HomeThe trip (June-July 2005)

2nd letter, from Hyderabad (5 July 2005), continued

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[Meher: On the way, we came upon a temple of "Lord Kumbhakarna," a sleeping giant. The supine statue is a bit like Gulliver among lilliputians, the latter using all sorts of implements to awaken the sleeper. The foreign males took note of the temple and the statue for a few minutes and did what they normally do. They began looking for other curiosities. A mild form of hyperactivity runs in the family. Adam climbed up a tree, Tim started botanizing, and so on. Soon, we got on the road, had a picnic lunch in a field by the road, more booze stops, and continued our journey. Hyderabad was a surprise in many ways. Parts of the city have developed so much that I could not recognize it as a place I grew up in. As for not recognizing things goes, my baby sister and her family have a house which I never thought anyone related to me would live in. It is a mansion. So, we had a comfortable stay and went for walks in the gardens, looked at plants, animals, people etc. We feasted and socialized and got back to Bangalore.]
One of the towns through which we passed,

...and where we stopped for booze (Azeem, Rafi) and motion sickness tablets (me).


A tea stop (Azeem, JS, Meher, and Rafi).
(Above) "Lord Kumbhakarna," and (Below) Adam and hyperactivity.

I'll try to make sure that the pictures from both legs of the trip, there, and back again, describe the road, and what it's like to do 13h on it. All throughout this visit, both sitting around in somebody's house, going out somewhere together, or in the van, the consistent pattern (just like our earlier visit in 1997) is the joking and teasing that goes on between the siblings. On the earlier visit this back-and-forth involved their father, Abjan, as well, but he died in 1999. Sometimes this goes on in English, and Adam, JS and I can take part, but other times it depends on what can only be said in Urdu or in Telugu, and then we may get a translation - or not, if everyone is having too much fun. I've tried to take pictures of some of these exchanges, with limited success. If you come from a big family, though, you'll probably understand. More serious conversations go on in smaller groups.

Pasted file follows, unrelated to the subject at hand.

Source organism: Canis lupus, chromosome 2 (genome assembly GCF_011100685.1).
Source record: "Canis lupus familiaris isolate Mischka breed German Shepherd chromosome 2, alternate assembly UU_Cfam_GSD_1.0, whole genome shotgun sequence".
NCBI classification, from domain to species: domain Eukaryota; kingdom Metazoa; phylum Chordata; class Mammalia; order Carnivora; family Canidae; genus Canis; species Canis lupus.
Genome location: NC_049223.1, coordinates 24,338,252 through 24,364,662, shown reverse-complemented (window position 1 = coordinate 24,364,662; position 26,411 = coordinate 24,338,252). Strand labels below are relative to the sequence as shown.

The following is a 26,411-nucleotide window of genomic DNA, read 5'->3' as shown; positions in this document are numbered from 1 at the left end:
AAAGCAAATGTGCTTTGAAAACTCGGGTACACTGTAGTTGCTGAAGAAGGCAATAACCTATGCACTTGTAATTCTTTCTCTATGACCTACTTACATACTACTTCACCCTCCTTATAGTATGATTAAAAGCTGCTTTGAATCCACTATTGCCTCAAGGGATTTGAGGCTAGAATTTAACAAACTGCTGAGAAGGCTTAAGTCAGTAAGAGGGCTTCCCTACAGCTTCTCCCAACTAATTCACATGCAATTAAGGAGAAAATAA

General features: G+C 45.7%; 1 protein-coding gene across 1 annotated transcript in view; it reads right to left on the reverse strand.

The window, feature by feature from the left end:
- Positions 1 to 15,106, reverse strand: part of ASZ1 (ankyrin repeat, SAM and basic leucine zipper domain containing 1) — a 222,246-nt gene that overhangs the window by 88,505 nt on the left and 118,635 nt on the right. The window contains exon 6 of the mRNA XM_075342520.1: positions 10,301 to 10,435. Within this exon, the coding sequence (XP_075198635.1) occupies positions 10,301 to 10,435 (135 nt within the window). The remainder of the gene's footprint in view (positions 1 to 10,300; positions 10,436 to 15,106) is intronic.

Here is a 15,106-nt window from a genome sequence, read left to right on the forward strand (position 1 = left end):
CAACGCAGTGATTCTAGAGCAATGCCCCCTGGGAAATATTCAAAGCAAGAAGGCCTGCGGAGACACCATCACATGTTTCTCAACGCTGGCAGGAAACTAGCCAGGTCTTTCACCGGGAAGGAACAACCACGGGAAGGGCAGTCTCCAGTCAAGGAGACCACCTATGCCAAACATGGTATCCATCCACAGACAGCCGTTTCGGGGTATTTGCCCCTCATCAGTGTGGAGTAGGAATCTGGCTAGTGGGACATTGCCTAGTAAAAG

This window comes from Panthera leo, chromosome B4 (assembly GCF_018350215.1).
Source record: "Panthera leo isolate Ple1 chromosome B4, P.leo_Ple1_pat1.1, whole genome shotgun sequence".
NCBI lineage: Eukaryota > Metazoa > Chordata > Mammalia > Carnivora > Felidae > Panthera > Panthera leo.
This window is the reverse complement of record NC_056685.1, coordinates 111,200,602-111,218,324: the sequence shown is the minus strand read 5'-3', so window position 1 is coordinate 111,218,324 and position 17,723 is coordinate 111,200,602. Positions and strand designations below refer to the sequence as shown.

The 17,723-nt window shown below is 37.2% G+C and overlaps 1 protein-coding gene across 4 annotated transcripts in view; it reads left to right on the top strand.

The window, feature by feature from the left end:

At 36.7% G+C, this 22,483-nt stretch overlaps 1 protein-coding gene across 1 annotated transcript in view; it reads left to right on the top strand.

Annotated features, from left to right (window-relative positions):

This is where we stopped for lunch, and that's Meher returning from...

visiting this tamarind tree. Its trunk had thornbushes piled up around it to tell the world that someone had the collecting of its fruit, and to stay away. And there are those low, white stone structures on the right.


This is what the road looks like, ... and it has a lot of level crossings at which people congregate to sell things to those who wait in their vehicles until the barrier re-opens.


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all text and images on this site are © M. Shaik and T. A. Dickinson 2005 unless otherwise noted; some images are © A. K. Dickinson 2005.